Quantcast
Opinions

One CU's Either-Oar Decision: Uniqueness Vs. Me, Too

There's a better-than-even chance your credit union has changed its name in recent years, and that you and the rest of the management team believe that for the most part the process was as smooth as peanut butter. Hardly a word of complaint from members, you boast. Nary a negative letter, your coworkers are quick to point out.

That's too bad.

Perhaps the reason members didn't complain was that members also didn't care. Neither did your community. You've been so happy to fill out board reports indicating that members weren't unenthusiastic about your new name and new brand that you forgot to notice they weren't exactly enthusiastic, either.

Say what you want about Weyerhauser Employees Credit Union's new moniker-and plenty of people have-but it certainly has gotten the attention of its hometown of Longview, Wash. Effective Jan. 1, WECU will become known as Red Canoe Credit Union, which just might be the most incomparable name and brand selected by a credit union in recent years, if not ever.

"I'm somewhere between a hero and a moron, depending on which blog entry you read," laughed Mark Weber, principal with Seattle-based Weber Marketing Group, which oversaw the name change process and which is leading the rebranding.

The local Daily News had more than 130 postings on its website within days of reporting the name change from readers who came down firmly as charter members of either the Love It or Hate It camps. "The name stinks," blogged one person. "I hope the credit union didn't pay this marketing business a bundle of money to choose this name. My husband is furious." Blogged another, "I am left without the ability to get on the same page or same planet as those who renamed this historic Longview institution."

"They wanted a name that was uniquely theirs and highly brandable, as they plan to expand," explained Weber, who has overseen more than 20 such CU name changes. "It is a name that is distinctive to the Pacific Northwest. Brands must tell stories, and this is a name that tells a story."

When they don't opt to create a new hybrid word for a name, most credit unions opt for what Weber dubbed "me, too" names, often with "First" or "Member" in them. "Most of those names are warm and fuzzy, but no one cares because there is no emotion," said Weber, who has read the blogs. "I know that many people are impassioned on both sides and in some ways that level of passion has been a surprise."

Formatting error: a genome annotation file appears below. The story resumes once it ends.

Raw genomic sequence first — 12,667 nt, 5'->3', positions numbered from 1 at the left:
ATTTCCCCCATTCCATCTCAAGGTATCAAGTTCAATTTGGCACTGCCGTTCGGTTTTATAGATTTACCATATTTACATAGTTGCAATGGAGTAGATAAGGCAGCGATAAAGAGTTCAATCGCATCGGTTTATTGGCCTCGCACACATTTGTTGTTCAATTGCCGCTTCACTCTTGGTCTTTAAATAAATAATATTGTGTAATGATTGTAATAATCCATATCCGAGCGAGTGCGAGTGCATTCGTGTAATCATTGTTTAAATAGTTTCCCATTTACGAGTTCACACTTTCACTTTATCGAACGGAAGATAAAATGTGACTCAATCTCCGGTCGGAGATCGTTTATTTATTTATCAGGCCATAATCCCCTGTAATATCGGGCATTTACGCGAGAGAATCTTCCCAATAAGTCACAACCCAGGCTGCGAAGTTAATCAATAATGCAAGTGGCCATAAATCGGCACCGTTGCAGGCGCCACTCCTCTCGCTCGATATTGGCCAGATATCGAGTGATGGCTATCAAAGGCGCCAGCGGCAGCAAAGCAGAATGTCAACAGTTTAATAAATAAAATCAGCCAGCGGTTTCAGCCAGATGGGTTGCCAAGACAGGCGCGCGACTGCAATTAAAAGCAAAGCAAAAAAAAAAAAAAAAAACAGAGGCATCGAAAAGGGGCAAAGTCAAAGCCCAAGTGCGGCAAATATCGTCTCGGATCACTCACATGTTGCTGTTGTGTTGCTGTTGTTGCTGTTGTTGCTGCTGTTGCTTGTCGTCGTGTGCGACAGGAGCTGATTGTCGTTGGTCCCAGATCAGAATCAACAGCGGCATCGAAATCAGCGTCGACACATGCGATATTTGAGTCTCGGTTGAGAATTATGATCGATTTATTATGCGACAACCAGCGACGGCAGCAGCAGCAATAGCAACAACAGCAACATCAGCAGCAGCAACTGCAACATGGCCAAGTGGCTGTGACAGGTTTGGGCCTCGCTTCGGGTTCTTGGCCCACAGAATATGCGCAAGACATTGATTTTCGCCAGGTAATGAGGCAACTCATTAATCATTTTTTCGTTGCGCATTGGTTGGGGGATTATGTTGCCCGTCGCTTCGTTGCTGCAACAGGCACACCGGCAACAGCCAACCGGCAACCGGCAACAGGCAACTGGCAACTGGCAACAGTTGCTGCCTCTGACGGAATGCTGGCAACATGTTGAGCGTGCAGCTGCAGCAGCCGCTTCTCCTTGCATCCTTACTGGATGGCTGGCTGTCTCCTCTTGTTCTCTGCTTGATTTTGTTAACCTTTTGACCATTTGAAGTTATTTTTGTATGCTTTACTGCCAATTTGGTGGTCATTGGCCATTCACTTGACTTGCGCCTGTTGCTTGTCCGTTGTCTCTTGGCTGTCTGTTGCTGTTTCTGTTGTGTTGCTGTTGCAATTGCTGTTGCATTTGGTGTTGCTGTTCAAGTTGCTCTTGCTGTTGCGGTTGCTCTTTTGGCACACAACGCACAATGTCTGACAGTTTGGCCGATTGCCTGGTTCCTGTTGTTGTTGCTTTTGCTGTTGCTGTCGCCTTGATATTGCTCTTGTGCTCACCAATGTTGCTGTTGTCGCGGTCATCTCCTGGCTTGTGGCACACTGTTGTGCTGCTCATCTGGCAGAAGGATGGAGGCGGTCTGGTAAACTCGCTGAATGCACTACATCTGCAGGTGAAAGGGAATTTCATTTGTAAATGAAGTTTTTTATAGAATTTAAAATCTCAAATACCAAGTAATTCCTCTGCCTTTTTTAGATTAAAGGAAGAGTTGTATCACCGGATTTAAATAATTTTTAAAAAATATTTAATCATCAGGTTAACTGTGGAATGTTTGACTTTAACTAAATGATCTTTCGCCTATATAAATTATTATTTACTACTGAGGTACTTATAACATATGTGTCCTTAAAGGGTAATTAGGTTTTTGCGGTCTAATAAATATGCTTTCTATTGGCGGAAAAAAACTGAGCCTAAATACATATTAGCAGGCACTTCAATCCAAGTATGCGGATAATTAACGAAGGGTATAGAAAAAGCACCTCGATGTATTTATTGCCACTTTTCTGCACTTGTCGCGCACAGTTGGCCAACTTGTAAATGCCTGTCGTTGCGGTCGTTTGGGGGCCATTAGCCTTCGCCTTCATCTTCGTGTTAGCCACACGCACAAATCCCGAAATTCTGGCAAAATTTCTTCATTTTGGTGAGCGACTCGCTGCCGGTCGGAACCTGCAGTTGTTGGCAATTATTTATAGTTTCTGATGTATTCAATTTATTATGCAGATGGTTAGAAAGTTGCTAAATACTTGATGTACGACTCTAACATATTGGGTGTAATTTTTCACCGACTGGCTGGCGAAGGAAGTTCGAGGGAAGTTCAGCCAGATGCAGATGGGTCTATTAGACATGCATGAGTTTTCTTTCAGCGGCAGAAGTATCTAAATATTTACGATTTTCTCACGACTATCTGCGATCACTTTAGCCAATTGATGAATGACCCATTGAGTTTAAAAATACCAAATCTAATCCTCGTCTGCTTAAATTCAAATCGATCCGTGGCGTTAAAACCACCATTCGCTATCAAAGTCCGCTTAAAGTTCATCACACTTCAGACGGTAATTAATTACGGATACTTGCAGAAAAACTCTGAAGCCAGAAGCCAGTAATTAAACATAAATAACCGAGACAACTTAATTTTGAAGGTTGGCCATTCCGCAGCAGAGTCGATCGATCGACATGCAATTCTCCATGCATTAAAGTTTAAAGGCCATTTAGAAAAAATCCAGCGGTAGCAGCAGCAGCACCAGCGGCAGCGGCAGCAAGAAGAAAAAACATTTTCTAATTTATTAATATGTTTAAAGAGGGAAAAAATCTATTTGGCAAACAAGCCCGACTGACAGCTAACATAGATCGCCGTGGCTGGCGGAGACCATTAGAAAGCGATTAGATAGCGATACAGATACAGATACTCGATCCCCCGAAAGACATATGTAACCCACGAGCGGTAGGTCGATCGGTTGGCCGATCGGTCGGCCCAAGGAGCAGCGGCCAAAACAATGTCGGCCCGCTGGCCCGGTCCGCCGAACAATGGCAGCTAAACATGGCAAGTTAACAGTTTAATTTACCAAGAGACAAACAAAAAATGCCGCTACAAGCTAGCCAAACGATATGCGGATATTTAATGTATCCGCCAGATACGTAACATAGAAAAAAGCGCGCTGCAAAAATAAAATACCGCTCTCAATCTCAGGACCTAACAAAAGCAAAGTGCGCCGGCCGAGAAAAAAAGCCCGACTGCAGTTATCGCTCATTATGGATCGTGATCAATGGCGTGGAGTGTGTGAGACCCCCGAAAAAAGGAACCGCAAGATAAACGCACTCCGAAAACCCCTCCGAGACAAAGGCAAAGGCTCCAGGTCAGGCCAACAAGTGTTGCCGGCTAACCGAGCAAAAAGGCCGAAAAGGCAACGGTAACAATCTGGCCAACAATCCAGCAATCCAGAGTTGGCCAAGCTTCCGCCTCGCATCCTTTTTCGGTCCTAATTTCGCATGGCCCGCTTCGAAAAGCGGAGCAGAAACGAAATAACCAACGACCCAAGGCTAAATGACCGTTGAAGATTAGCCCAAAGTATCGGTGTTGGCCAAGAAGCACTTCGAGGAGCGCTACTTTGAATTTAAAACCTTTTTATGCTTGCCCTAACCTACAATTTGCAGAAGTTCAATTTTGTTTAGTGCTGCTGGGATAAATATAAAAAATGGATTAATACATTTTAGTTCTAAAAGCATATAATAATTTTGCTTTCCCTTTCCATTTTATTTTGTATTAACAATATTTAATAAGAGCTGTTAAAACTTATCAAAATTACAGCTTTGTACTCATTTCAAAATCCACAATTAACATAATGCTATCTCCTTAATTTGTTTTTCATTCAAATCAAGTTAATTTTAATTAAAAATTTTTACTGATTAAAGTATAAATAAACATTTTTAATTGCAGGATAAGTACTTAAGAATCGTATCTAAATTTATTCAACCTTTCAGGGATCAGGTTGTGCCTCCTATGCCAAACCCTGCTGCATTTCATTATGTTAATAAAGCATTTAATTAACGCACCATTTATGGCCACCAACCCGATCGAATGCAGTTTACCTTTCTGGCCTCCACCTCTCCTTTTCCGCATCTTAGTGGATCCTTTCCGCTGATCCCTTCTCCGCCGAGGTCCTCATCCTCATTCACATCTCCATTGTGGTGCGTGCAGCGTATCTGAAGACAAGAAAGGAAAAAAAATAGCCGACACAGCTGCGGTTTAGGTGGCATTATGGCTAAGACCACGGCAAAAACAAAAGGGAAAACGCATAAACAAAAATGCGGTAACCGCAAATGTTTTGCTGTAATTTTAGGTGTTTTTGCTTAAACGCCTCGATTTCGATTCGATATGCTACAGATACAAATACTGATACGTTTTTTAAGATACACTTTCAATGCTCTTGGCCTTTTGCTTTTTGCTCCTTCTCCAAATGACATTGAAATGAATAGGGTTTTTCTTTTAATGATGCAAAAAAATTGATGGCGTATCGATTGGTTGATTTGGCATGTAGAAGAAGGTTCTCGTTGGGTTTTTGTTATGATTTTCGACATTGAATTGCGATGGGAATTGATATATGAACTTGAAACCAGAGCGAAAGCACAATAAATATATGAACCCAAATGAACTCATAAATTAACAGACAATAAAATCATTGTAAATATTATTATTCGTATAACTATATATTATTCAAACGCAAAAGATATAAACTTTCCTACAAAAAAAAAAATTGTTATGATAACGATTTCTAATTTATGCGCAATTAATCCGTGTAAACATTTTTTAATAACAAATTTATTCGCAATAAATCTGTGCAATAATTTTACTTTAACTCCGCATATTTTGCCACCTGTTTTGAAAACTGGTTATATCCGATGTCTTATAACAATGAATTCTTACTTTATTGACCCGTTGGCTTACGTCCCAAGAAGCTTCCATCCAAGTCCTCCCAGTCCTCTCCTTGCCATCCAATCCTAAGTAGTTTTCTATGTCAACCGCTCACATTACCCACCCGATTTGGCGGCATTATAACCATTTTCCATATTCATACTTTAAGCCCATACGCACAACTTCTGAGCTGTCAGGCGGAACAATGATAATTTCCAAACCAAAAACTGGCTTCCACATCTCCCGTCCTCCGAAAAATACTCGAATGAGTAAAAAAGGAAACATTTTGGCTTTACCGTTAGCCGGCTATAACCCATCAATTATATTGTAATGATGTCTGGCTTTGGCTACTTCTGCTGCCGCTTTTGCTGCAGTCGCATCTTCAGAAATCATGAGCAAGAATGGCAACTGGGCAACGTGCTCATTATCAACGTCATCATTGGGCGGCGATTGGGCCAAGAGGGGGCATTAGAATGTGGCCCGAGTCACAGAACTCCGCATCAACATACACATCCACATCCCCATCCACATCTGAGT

In selecting a new name, Weber says about eight people at his firm are involved. The process begins with identifying "pathways" for the credit union, including what is distinct about it and where it is going. It also considers the current membership and identifies potential names and themes for each of those paths. For instance, because Weyerhauser (which asked the CU to make the change) is a logging and wood products company, it mulled over choices that included "trees" and "pine" and "green" before opting for a path that better reflects the Southern Washington, Northern Oregon communities in which it operates. But even there it recognized it had competition.

Weber estimated that 60% to 70% of financial institutions in the market use Oregon or Washington or Cascades or Northwest in some form in their names. "A lot of them look and sound alike," he said.

"Red Canoe is a Northwest name," Weber said. "It reflects the flavor of the Northwest, the outdoors. We're surrounded by water-rivers and lakes and the ocean. The canoe has a strong connection, and red is a bold color." The name is meant to evoke the image of a red canoe atop a Jeep as its owner heads off for some time on the Columbia River (on whose banks Longview is located) or other waterway.

As the locals can attest, Red Canoe is the kind of name that gets an immediate reaction, but Weber urged others considering such a change to let prospective names percolate. "The question shouldn't be what do you think when you first see it," he offered. "Names are not made or broken the first time seen. If they were, no unique name would ever be chosen. Names that are most distinctive are not the names that people like the most."

At the kick-off ceremony where the name choice was introduced to employees, Weber estimated 75% "screamed and cheered and were in favor." In earlier research, he said employees had stressed they didn't want a name "like everyone else" and that the name should reflect the passion they feel for their employer and its place in the community.

As for those members threatening to leave Red Canoe and dock at another CU, Weber said the response isn't unusual, and that the folks in Longview need to take the long view. "We've heard many, many times after a name change from people saying 'I'm leaving.' But if you track it you find they do not. Name changes reveal deeper issues; people are responding to change and it's a shock. This is a logging community based on Weyerhaeuser. People feel an emotional loss. What they're really asking is 'Where is the credit union going and what else is going to change?' You have to recommit to your core message and be the best credit union you can be."

Otherwise, you're up a creek without a paddle.

Frank J. Diekmann is Publisher of The Credit Union Journal and can be reached at fdiekmann<at>cujournal.com.

SEE MORE IN